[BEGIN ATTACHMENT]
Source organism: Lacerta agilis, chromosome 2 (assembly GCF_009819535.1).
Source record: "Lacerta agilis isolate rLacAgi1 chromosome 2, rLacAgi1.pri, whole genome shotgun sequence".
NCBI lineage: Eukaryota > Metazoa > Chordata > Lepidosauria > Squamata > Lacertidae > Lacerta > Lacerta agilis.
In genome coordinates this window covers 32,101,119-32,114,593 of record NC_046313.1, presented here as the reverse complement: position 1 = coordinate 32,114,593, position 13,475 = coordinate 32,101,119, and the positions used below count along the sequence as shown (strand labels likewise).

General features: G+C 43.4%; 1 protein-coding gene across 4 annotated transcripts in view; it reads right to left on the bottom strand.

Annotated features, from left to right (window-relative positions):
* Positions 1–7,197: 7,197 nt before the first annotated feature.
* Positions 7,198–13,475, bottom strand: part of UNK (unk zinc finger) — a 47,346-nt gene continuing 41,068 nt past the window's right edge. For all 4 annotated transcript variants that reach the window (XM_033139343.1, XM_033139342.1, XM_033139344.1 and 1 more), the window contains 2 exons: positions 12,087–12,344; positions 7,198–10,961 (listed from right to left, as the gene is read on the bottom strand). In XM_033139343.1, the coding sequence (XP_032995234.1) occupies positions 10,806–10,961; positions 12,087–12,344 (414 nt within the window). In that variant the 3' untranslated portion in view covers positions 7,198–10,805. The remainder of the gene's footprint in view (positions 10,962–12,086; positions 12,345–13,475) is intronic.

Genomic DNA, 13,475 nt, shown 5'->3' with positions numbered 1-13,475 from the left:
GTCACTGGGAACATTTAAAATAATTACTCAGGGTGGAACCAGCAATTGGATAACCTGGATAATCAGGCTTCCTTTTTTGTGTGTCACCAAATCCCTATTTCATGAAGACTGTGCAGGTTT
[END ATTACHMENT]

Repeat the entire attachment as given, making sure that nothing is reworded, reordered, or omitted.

Source organism: Lacerta agilis, chromosome 2 (assembly GCF_009819535.1).
Source record: "Lacerta agilis isolate rLacAgi1 chromosome 2, rLacAgi1.pri, whole genome shotgun sequence".
NCBI lineage: Eukaryota > Metazoa > Chordata > Lepidosauria > Squamata > Lacertidae > Lacerta > Lacerta agilis.
In genome coordinates this window covers 32,101,119-32,114,593 of record NC_046313.1, presented here as the reverse complement: position 1 = coordinate 32,114,593, position 13,475 = coordinate 32,101,119, and the positions used below count along the sequence as shown (strand labels likewise).

General features: G+C 43.4%; 1 protein-coding gene across 4 annotated transcripts in view; it reads right to left on the bottom strand.

Annotated features, from left to right (window-relative positions):
* Positions 1–7,197: 7,197 nt before the first annotated feature.
* Positions 7,198–13,475, bottom strand: part of UNK (unk zinc finger) — a 47,346-nt gene continuing 41,068 nt past the window's right edge. For all 4 annotated transcript variants that reach the window (XM_033139343.1, XM_033139342.1, XM_033139344.1 and 1 more), the window contains 2 exons: positions 12,087–12,344; positions 7,198–10,961 (listed from right to left, as the gene is read on the bottom strand). In XM_033139343.1, the coding sequence (XP_032995234.1) occupies positions 10,806–10,961; positions 12,087–12,344 (414 nt within the window). In that variant the 3' untranslated portion in view covers positions 7,198–10,805. The remainder of the gene's footprint in view (positions 10,962–12,086; positions 12,345–13,475) is intronic.

Genomic DNA, 13,475 nt, shown 5'->3' with positions numbered 1-13,475 from the left:
GTCACTGGGAACATTTAAAATAATTACTCAGGGTGGAACCAGCAATTGGATAACCTGGATAATCAGGCTTCCTTTTTTGTGTGTCACCAAATCCCTATTTCATGAAGACTGTGCAGGTTT